Homelessness : Housing And Urban Development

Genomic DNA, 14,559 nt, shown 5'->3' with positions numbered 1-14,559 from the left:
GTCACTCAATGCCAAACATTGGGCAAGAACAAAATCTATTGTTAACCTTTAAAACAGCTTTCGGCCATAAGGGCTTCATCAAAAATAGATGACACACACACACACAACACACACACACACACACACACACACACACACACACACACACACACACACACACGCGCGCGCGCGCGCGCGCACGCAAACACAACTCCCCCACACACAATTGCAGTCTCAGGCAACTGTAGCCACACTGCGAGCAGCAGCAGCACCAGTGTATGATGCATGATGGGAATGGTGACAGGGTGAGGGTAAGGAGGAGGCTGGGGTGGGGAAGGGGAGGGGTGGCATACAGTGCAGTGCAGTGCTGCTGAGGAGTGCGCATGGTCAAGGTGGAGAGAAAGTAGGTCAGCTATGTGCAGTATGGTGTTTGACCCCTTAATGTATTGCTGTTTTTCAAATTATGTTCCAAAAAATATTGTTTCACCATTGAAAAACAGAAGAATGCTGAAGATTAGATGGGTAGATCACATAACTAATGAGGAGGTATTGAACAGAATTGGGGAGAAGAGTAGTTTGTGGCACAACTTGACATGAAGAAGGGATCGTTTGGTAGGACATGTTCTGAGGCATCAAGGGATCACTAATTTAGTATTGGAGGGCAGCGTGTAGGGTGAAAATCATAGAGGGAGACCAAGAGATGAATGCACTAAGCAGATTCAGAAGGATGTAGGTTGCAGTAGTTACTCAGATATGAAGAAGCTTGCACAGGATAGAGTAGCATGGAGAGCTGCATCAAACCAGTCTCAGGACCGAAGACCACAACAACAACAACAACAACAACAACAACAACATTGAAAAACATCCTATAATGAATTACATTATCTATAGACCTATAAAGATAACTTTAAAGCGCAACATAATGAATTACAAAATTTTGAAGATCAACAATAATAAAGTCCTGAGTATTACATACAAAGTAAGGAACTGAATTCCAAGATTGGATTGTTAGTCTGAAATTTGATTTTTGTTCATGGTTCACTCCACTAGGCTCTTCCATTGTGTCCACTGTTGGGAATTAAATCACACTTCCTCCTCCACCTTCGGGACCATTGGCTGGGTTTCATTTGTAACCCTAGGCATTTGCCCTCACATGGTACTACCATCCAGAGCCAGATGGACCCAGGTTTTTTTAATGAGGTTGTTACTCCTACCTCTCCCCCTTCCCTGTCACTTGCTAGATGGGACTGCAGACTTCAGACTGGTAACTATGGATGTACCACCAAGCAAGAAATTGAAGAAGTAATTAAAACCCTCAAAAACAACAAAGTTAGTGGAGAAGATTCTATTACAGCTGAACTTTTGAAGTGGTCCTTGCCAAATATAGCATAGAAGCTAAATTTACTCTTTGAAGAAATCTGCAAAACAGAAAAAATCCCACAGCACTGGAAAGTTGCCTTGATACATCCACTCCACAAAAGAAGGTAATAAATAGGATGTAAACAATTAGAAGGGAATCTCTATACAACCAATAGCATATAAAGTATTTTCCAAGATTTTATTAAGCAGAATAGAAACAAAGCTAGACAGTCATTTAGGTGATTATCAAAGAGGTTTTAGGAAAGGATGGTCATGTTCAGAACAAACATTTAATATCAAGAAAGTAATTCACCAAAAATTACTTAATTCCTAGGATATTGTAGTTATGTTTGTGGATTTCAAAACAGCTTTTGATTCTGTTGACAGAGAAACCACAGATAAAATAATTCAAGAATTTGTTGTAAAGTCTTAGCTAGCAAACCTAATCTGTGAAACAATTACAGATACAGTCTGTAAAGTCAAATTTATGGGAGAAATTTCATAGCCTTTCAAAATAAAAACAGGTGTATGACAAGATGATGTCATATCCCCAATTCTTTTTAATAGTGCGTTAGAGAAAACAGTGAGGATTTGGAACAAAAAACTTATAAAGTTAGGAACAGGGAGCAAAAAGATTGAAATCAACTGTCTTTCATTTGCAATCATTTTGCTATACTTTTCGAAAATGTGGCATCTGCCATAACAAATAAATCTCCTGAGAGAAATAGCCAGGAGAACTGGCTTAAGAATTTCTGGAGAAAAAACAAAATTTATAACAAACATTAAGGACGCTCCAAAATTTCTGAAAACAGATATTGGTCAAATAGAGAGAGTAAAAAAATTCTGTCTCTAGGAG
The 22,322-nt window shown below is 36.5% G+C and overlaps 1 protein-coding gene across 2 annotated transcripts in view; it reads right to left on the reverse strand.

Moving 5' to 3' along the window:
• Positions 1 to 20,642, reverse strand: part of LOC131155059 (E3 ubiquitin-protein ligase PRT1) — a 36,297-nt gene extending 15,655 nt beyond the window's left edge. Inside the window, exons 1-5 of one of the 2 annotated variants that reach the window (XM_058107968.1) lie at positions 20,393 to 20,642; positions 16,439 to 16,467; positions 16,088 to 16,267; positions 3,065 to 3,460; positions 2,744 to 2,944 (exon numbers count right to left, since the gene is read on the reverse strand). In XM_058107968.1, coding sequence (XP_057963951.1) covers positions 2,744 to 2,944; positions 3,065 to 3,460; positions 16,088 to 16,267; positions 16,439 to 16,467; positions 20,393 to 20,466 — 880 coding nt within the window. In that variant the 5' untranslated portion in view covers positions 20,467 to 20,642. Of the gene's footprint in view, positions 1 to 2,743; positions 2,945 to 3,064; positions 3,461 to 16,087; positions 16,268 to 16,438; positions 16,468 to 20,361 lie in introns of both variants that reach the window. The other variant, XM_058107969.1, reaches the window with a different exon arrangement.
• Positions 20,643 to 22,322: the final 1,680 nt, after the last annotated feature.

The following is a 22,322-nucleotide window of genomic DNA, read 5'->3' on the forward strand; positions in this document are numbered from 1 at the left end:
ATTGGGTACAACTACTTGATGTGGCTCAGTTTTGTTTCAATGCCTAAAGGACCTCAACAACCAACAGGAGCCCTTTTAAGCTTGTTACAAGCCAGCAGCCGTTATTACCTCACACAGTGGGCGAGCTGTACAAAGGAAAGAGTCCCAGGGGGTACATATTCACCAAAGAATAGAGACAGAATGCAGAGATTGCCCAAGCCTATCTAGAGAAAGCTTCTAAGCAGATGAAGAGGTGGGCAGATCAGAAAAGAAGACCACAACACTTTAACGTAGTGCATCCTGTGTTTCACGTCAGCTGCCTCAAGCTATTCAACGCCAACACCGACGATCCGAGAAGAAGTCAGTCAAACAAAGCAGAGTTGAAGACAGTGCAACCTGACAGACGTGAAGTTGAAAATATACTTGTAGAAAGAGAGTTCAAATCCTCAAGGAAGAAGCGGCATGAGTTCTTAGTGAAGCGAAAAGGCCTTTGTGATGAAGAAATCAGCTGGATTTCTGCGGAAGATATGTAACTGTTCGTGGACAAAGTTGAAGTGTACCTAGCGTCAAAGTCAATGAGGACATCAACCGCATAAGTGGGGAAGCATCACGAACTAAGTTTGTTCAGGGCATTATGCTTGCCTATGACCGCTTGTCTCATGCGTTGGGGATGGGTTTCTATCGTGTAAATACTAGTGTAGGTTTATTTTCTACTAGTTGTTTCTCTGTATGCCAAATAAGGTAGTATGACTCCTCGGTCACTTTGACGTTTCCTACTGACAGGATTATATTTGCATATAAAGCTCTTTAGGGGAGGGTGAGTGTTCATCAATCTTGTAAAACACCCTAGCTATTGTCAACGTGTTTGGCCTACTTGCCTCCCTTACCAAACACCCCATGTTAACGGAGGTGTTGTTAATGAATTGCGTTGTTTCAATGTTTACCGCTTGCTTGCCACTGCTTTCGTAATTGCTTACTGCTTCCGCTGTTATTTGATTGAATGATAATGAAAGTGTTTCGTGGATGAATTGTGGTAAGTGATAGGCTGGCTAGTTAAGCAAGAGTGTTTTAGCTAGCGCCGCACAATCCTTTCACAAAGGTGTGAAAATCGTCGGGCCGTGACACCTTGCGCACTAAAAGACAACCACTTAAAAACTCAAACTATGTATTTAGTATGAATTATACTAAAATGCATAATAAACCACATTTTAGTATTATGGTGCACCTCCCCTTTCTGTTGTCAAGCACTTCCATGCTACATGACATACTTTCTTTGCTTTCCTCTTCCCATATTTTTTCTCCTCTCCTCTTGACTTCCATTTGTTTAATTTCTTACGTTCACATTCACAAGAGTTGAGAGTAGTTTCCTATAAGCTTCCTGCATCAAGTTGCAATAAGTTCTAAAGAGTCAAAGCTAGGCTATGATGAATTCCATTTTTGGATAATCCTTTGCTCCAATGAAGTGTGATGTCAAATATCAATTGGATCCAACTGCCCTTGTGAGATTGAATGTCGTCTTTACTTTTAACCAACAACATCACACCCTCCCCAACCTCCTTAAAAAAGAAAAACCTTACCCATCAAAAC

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homelessness, when you think of a homeless person the first thing that might pop into your head is some old man on the side of the road with a sign, or a dirty drug addicted mental case loser, or someone pushing a shopping cart full of junk. However, homelessness is more complex than you would think, and a tremendous problem in America, affecting hundreds of thousands of people. Although homelessness has been documented in America since 1640, it did not become a problem until the 1980’s, when housing and social service cuts increased and the economy deteriorated. Now, according to the National Alliance to End Homelessness, 564,708 people in the United States were experiencing homelessness on a single night, January 2015. Despite this number being high, it has decreased 26% since 2005, increasing once in the past 11 years. (See Graph 1 Below) What does it mean to be homeless? The U.S Department of Housing and Urban Development (HUD) places a homeless person into one of four categories. The most commonly known type of homelessness is categorized as “literally homeless: An individual or family who lacks a fixed, regular, and adequate night-time residence.” Apart from being literally homeless, there are also people who fall into a category called “imminent risk of homelessness,” which is “an individual or family who will imminently lose their primary night-time residence.” The last two categories one can fall into are “homeless under other Federal statues, or

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